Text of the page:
Gilbert "Gil" Sorber, a 41-year Oak Park resident, died on April 22, 2012 in Lombard. An Eagle Scout as a youth, he graduated from the Illinois Institute of Technology with a B.S. in chemistry and an M.S. in industrial engineering.
He served in the U.S. Army during the U.S. occupation of Japan, then worked at the U.S. Army's Rock Island Arsenal.
Mr. Sorber was noted for his numerical ability and spent most of his career working as a statistician for Western Electric at the Hawthorne Works and then for the parent company AT&T, where he measured and monitored the quality of telephone equipment products nationwide. He was elected a "fellow" of the American Society for Quality.
He holds U.S. and Canadian patents and was co-inventor of a machine that continuously cast copper wire, once used to manufacture copper telephone cable and currently used to manufacture household electrical wiring.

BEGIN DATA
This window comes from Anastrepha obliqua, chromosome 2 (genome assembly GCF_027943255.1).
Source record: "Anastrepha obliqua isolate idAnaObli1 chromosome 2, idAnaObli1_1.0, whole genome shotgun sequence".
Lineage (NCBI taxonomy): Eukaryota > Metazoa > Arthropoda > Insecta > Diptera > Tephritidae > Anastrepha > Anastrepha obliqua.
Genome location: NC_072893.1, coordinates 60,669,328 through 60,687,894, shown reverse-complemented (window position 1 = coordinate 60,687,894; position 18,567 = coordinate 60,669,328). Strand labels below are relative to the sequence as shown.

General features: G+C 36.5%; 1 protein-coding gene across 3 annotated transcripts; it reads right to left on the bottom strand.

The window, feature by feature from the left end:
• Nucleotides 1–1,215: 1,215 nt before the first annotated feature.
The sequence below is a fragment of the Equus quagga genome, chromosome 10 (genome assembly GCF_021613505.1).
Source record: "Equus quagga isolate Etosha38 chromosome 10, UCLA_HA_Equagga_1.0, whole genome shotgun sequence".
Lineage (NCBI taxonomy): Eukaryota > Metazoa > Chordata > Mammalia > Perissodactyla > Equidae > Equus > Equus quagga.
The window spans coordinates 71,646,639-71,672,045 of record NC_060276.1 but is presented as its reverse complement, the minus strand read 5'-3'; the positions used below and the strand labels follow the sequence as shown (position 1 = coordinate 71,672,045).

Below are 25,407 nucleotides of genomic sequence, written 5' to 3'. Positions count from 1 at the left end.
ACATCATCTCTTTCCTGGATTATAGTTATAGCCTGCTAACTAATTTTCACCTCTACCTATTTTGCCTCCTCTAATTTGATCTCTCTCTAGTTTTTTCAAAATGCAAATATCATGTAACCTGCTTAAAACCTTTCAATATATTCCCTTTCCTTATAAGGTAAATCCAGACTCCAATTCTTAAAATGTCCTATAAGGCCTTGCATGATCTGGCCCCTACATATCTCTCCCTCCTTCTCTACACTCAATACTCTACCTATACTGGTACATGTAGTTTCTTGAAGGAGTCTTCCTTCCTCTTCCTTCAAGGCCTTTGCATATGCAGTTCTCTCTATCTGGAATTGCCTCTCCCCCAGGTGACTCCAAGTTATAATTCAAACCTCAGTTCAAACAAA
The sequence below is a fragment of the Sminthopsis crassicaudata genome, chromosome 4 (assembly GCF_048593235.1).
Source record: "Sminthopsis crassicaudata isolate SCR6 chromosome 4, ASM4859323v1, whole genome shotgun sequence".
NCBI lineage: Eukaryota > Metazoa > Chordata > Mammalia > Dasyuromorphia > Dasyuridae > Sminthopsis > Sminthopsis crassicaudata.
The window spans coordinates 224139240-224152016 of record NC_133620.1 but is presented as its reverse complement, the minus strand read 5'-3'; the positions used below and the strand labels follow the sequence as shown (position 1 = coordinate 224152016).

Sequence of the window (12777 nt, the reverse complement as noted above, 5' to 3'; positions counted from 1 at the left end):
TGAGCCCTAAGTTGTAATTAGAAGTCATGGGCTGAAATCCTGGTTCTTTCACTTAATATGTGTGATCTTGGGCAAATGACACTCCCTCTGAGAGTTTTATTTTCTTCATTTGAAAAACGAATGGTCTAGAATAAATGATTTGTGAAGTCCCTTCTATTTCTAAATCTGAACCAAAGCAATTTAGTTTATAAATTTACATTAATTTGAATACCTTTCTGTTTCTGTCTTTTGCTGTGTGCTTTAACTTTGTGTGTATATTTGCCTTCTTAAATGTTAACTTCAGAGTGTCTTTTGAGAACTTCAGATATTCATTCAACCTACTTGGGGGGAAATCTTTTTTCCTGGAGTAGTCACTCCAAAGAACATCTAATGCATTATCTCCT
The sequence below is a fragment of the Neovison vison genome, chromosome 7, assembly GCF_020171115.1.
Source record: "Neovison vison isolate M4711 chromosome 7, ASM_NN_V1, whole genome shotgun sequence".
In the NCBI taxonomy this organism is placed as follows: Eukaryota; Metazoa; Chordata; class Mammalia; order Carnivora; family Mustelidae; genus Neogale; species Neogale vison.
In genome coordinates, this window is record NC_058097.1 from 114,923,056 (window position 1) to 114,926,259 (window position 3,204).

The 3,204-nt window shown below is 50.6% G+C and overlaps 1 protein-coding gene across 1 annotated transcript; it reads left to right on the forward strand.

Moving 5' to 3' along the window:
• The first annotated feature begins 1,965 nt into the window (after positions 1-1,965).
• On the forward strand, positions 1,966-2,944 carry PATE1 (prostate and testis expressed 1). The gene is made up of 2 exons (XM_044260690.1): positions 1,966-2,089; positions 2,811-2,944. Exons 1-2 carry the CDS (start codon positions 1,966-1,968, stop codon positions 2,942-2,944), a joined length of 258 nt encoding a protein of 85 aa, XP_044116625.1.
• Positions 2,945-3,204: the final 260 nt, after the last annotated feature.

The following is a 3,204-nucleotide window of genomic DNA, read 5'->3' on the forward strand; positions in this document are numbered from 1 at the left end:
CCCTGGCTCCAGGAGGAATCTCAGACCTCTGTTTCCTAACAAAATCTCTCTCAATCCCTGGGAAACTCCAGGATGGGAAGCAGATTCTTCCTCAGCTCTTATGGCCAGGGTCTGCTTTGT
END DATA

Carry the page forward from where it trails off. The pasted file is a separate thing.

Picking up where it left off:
Mr. Sorber served on the Oak Park Community Relations Commission, was active for many years at the recently disbanded Austin Boulevard Christian Church and was a founding member of the Austin Community Table soup kitchen which served meals to the hungry for several years in the Austin neighborhood of Chicago.
He loved spending summers at his cabin in Michigan.
Gilbert Sorber is survived by his wife Joan Sorber; his sister, JoAnn (the late David) Mountcastle; his son, Russell (Elaine); his daughter, Mary K. (Peter Kropf); his grandson Matthew Sorber; and many nieces and nephews.
Visitation is planned for April 27 from 4-8 p.m. at Dreschler, Brown & Williams Funeral Home, 203 S. Marion St. in Oak Park. Funeral services will be held at 11 a.m., April 28 at the funeral home, followed by interment at Oakridge Cemetery.
Donations to Mr. Sorber's favorite anti-hunger charity, Heifer International (heifer.org), are preferred in lieu of flowers.
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